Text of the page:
With the end of the war in 1783, Riedesel’s return to Brunswick became inevitable; Haldimand presented Friederike with a sable cape and muff, and the officers of the garrison performed a play in her honour. After a tearful separation from the governor, the Riedesels left Quebec in August and reached Portsmouth, England, in mid September, anchoring, Friederike noted, “exactly between the ship that took me from England to Canada and that which carried us from New York to Quebec.”
The later life of the Riedesels was one of relative quiet and contentment. In 1780, upon his father’s death, Riedesel had succeeded to the title of Freiherr zu Eisenbach and had inherited the castle of Lauterbach. Three years later Friederike bore the male heir, Georg Karl, for which the couple had often prayed. From 1788 to 1793 Riedesel served with the Brunswick troops in the Netherlands; his wife did not accompany him. In 1794, one year after retiring to Lauterbach, Riedesel was recalled to Brunswick and placed in command of the city of Brunswick (Federal Republic of Germany), where he served for five years. He died there on 6 Jan. 1800.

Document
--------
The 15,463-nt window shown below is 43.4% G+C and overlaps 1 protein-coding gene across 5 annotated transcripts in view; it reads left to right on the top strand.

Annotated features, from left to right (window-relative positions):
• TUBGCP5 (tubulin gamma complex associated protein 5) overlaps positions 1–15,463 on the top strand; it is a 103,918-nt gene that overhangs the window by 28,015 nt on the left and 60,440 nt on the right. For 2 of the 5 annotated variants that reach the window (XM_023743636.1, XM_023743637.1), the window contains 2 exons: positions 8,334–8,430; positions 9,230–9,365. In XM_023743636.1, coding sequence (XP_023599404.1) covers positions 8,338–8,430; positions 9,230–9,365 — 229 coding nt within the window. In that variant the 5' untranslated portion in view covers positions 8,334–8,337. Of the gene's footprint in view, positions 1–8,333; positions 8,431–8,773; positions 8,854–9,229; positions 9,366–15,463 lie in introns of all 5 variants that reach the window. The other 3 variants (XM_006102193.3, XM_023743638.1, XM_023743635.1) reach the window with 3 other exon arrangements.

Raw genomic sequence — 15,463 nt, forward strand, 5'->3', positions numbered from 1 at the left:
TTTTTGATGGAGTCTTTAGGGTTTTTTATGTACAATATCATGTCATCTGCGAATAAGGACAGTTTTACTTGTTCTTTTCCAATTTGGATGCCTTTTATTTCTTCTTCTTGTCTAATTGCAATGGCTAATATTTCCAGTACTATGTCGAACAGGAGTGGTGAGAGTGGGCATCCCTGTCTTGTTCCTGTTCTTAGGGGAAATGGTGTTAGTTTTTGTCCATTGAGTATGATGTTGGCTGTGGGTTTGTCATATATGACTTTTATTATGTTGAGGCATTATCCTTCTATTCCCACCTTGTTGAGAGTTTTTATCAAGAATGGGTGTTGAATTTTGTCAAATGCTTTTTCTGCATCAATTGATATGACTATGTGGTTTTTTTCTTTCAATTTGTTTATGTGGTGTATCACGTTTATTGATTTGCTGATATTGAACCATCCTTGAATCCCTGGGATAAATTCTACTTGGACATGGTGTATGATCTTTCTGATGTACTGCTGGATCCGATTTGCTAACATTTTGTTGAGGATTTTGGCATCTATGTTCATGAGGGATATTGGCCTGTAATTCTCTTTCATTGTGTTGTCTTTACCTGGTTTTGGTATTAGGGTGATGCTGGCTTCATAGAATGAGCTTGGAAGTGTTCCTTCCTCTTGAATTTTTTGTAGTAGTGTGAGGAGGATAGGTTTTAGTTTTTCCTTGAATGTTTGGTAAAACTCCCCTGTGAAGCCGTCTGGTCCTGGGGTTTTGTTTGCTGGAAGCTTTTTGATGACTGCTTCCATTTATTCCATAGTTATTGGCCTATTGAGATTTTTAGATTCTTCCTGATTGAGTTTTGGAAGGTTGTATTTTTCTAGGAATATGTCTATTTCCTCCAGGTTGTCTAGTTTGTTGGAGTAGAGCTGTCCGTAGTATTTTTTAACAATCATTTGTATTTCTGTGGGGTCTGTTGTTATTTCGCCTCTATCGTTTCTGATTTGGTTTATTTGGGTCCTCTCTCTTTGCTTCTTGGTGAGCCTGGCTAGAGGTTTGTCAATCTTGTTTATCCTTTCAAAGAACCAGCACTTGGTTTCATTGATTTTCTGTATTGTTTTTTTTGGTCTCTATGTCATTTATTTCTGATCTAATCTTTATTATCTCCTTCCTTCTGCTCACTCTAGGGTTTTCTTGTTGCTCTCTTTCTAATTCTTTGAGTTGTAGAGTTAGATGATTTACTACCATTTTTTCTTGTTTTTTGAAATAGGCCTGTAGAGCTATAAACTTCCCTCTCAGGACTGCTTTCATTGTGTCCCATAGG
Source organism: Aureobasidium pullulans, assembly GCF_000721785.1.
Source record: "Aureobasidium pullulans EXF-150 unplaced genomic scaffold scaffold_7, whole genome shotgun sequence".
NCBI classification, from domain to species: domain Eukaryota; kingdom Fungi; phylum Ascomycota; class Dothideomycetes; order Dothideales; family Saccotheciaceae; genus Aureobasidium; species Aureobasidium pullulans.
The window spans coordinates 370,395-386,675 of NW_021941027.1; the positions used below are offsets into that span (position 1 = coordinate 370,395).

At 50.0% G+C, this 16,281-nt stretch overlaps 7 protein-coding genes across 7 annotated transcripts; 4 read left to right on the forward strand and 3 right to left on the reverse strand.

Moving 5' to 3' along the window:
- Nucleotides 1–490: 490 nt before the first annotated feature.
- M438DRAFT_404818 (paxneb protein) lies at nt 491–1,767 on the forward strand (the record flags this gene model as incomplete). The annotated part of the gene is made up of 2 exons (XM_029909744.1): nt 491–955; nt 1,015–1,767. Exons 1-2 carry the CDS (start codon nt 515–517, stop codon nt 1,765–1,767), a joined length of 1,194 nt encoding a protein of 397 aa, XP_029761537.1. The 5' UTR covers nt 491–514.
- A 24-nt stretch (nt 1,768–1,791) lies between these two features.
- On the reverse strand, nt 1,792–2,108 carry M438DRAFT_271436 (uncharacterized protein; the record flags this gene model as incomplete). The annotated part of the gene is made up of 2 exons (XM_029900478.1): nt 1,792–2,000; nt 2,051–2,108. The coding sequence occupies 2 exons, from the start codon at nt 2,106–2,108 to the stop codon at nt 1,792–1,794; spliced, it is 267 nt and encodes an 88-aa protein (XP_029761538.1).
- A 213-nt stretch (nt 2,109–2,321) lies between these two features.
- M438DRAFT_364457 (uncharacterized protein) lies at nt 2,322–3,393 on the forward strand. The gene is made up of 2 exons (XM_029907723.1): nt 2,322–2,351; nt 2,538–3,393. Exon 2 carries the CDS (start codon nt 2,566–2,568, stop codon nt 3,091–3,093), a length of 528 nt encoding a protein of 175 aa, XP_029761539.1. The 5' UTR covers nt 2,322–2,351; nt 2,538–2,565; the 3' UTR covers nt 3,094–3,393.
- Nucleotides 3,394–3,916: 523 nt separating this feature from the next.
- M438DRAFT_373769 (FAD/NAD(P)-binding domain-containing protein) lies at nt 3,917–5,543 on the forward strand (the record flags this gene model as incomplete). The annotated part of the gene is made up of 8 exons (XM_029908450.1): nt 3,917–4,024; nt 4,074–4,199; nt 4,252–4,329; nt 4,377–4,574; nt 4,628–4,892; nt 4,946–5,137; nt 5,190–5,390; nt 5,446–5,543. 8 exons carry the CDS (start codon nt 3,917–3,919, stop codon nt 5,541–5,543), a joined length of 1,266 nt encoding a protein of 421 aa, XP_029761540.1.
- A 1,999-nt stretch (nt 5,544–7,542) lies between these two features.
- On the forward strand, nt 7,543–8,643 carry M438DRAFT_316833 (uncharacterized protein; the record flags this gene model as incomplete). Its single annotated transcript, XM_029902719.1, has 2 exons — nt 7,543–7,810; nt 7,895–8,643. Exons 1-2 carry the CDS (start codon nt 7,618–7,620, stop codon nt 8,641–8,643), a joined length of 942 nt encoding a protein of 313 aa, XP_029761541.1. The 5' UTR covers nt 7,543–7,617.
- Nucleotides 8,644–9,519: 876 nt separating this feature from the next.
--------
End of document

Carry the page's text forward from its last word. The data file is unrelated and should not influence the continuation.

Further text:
Having been encouraged by her husband, Friederike published her journal and letters about the American expedition shortly after his death. Characterized by a clear and unpretentious style, the journal reveals its author to have been a devoted wife and mother, resourceful and courageous under fire, and a compassionate and generous friend to those who shared her trials. She was also a sociable, charming woman, esteemed not only by members of the élite, such as Jefferson and Haldimand, but also by Riedesel’s forces, who reportedly nominated her “the most beloved woman in the army.”